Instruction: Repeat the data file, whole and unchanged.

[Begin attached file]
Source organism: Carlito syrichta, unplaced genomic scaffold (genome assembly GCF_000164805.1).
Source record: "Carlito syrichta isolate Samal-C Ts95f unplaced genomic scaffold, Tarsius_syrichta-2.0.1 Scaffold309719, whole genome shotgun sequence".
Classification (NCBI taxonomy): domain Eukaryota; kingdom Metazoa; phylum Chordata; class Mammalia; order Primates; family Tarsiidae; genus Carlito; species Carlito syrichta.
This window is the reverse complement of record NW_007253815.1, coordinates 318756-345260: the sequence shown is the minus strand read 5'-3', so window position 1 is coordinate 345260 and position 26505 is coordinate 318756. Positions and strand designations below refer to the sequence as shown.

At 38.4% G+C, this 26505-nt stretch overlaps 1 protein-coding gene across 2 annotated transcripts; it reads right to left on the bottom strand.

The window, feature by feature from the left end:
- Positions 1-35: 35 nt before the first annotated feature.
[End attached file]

Source organism: Carlito syrichta, unplaced genomic scaffold (genome assembly GCF_000164805.1).
Source record: "Carlito syrichta isolate Samal-C Ts95f unplaced genomic scaffold, Tarsius_syrichta-2.0.1 Scaffold309719, whole genome shotgun sequence".
Classification (NCBI taxonomy): domain Eukaryota; kingdom Metazoa; phylum Chordata; class Mammalia; order Primates; family Tarsiidae; genus Carlito; species Carlito syrichta.
This window is the reverse complement of record NW_007253815.1, coordinates 318756-345260: the sequence shown is the minus strand read 5'-3', so window position 1 is coordinate 345260 and position 26505 is coordinate 318756. Positions and strand designations below refer to the sequence as shown.

At 38.4% G+C, this 26505-nt stretch overlaps 1 protein-coding gene across 2 annotated transcripts; it reads right to left on the bottom strand.

The window, feature by feature from the left end:
- Positions 1-35: 35 nt before the first annotated feature.